Graduates of River City Academy practice for their virtual graduation with principal Dawn Edwards-Smith this week. The graduates are Charlie Rogers, Izabelle Covey, Maia Whitney, Parker Kincaid, Quai Plate, Kenneth Dyer and Tristen Kane. Not pictured is Andrew Fletcher. (Photo provided by Dawn Edwards-Smith)

Graduates of River City Academy practice for their virtual graduation with principal Dawn Edwards-Smith this week. The graduates are Charlie Rogers, Izabelle Covey, Maia Whitney, Parker Kincaid, Quai Plate, Kenneth Dyer and Tristen Kane. Not pictured is Andrew Fletcher. (Photo provided by Dawn Edwards-Smith)

River City Academy goes virtual

The institution, started in 2007, was the only one on the Kenai Peninsula to do a virtual graduation.

For River City Academy, it was online all the way.

The school, which provides a performance-based curriculum for students in grades seven through 12, made a smooth transition to remote emergency learning when students started with classes again March 30.

River City Academy, which is housed in Skyview Middle School, also went virtual to graduate a class of eight Wednesday. The institution, started in 2007, was the only one on the Kenai Peninsula to do a virtual graduation.

Graduates Maia Whitney and Parker Kincaid, the valedictorian, both said there were positives and negatives to the online event.

“We’re not even doing a graduation, we’re just doing a video, so we don’t get to see family and friends,” Whitney said. “It’s also a relief, because I didn’t want to make a big deal out of it.”

River City Academy has 90 students plus principal Dawn Edwards-Smith, four full-time teachers, a full-time secretary and a special education teacher.

Kincaid, who started with RCA in seventh grade, said the school is very welcoming but it’s not for everybody.

“Since you work at your own pace, it’s easy to fall behind,” said Kincaid, the son of Jesse and Julie Kincaid of Soldotna. “You have to be self-motivated enough to stick with it.”

Kincaid said that self-motivation came in handy once the new coronavirus shut down classrooms for the year.

“It was great,” he said. “I was mostly taking college classes, but I had one class left and it worked well.”

Whitney, daughter of Clark Whitney and Tonja Mahoney, went to RCA her freshman year after attending Skyview Middle School.

“RCA had less students and less bullying,” she said. “There were only a few students per class so I could finish my work a lot faster. There were no deadlines for all your work so it was your duty to get your work done.”

Whitney also had little trouble converting to remote education.

“It worked out great,” she said. “I only had two classes left.”

Kincaid plans to go to Brigham Young University in Provo, Utah, to study mechanical engineering in the fall, but those plans are up in the air due to the pandemic. If BYU doesn’t take students back on campus and uses remote learning instead, Kincaid said he is prepared to succeed in such an environment.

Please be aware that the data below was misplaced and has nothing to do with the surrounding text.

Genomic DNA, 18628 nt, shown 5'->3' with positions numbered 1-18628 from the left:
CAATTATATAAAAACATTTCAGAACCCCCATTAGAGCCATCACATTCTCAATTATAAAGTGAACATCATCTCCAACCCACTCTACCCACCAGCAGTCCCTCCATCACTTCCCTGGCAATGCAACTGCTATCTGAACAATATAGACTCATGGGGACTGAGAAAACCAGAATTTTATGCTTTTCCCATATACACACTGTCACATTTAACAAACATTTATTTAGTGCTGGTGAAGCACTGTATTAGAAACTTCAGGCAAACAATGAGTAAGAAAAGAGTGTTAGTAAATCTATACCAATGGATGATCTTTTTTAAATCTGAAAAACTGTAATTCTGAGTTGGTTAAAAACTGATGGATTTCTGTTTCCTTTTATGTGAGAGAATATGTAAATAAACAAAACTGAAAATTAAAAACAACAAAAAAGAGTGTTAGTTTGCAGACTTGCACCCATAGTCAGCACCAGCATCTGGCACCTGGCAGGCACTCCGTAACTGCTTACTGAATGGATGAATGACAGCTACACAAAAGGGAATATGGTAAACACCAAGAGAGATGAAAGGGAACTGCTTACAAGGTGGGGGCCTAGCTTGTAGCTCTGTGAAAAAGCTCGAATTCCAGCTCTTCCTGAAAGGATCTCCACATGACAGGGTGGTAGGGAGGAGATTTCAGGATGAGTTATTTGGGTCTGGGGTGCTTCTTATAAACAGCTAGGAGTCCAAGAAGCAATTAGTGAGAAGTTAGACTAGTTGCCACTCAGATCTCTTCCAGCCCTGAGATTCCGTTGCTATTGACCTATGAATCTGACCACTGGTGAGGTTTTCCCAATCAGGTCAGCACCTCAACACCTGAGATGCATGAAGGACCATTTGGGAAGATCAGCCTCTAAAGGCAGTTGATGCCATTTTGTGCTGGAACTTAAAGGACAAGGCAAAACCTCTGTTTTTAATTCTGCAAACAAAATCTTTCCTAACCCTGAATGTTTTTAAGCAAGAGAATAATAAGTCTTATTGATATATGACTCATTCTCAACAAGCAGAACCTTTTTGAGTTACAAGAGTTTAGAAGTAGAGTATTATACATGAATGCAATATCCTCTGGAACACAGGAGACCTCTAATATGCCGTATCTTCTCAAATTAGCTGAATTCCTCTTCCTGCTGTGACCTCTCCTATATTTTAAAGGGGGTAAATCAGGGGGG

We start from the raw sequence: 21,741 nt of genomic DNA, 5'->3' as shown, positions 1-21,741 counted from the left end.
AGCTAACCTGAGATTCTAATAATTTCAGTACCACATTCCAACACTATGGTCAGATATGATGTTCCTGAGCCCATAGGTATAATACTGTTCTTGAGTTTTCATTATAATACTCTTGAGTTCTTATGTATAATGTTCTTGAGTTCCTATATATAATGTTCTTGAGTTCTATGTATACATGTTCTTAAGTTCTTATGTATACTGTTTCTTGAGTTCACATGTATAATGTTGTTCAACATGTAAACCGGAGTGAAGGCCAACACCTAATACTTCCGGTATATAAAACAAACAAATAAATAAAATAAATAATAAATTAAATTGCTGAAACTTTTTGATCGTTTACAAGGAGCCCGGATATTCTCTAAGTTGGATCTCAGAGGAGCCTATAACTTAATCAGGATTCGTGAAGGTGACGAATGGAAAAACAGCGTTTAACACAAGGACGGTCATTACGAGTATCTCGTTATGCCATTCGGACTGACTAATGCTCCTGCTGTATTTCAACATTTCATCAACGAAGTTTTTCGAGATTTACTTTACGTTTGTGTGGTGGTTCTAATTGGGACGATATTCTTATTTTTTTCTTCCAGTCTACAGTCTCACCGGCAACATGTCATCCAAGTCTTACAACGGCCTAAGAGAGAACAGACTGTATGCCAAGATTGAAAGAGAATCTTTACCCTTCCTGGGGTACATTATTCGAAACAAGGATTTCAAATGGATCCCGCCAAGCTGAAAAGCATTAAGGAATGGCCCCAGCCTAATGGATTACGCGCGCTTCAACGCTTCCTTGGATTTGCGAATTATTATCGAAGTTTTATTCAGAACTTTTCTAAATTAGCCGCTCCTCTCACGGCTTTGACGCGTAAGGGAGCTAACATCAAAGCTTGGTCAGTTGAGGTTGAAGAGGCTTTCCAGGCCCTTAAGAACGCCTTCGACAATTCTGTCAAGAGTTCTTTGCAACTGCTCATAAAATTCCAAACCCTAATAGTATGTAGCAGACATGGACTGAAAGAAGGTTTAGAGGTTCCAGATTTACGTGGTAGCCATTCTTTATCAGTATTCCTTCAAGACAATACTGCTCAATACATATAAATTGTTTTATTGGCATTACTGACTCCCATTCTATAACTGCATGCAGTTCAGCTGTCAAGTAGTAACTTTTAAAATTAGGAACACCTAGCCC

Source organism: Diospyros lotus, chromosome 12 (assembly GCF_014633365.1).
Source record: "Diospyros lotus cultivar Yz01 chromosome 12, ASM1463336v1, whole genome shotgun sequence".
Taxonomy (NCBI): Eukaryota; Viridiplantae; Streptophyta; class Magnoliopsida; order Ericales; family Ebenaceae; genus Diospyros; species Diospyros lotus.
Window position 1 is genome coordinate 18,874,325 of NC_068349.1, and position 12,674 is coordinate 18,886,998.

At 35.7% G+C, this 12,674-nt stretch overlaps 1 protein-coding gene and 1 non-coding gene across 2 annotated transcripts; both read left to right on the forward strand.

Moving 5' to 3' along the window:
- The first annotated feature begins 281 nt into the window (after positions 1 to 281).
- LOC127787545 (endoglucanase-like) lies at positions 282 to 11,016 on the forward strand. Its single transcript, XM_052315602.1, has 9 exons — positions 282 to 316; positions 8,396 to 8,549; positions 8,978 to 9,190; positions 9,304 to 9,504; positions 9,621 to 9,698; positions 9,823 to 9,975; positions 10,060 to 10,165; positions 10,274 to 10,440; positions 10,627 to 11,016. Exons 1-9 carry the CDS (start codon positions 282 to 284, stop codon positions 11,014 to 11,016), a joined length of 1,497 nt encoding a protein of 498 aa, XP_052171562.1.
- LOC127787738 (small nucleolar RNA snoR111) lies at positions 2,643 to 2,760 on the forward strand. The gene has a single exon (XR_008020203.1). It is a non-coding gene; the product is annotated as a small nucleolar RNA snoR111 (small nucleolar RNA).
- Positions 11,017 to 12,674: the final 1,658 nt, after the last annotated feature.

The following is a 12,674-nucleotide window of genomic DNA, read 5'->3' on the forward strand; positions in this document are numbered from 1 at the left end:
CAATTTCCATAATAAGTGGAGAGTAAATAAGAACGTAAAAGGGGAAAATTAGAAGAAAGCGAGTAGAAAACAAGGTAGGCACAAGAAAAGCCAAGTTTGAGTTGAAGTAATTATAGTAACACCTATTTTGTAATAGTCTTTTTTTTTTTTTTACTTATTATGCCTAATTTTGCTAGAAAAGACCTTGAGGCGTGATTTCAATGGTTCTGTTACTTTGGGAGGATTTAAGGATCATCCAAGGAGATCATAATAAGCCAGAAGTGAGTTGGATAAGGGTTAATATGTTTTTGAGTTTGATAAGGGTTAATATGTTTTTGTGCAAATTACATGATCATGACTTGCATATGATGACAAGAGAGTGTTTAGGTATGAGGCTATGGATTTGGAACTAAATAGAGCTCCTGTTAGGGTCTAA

Whitney said she will take a year off from education and pursue her hobby of art while working a full- or part-time job. She then would like to enroll at Kenai Peninsula College.

Both Kincaid and Whitney said they’d like to attend RCA’s barbecue at the start of the school year in fall to see teachers after missing them at graduation.

Graduates got to see Edwards-Smith over the weekend when she delivered an RCA graduation sign, an RCA quarantined face mask and other goodies in a COVID-19 friendly manner.

Early Wednesday evening, videos featuring speakers, staff, scholarships and awards, presentation of tassels, and presentation of diplomas were supposed to be uploaded to the school’s website, but Edwards-Smith said there were some technical difficulties. The idea is for graduates to be able to get together with their family and watch the videos at a convenient time.

Edwards-Smith, the principal since 2009, gave her students and staff credit for the way they adjusted to remote learning.

“The kids, once we got the technology in their hands, they picked it up and ran with it,” she said.

Edwards-Smith said RCA has a number of features that made the transition to remote learning easier.

• Classes, though taught in person, all have a digital parallel.

• Office hours are normally after school Tuesdays, but during the shutdown RCA had teacher-staffed Zoom office hours from 9 a.m. to 4 p.m. each day.

• Twice a week, there is a schoolwide morning meeting. That continued online during the shutdown, and Edwards-Smith said a number of students even attended morning meeting before remote learning started to help the school work out bugs. The principal said this was a great way to hear student concerns and address them, with the top concern being loneliness.

• Each student has a mentor teacher and a learning team put together by the mentor teacher. Students were able to keep meeting with their mentor teacher once a week and learning team twice a week during the shutdown.

At graduation, RCA also said goodbye to math teacher Deanne Pearson, retiring after 24 years of teaching.

Edwards-Smith gave graduates credit for persevering through getting moved out of Soldotna Prep after the 2018-19 school year, not being able to go outside at the beginning of this school year due to the Swan Lake Fire, then ending with the pandemic.

“They started being locked in the building and ended the school year being locked out of the building,” she said. “It’s definitely been a year to build resiliency.”

Graduates: Izabelle Marine Covey, Kenneth C. Dyer, Andrew Jay Fletcher, Tristen Lee Kane, Parker J. Kincaid (valedictorian), Quai Simeon Plate, Charlie Nicholas Rogers, Maia Cherise Whitney.

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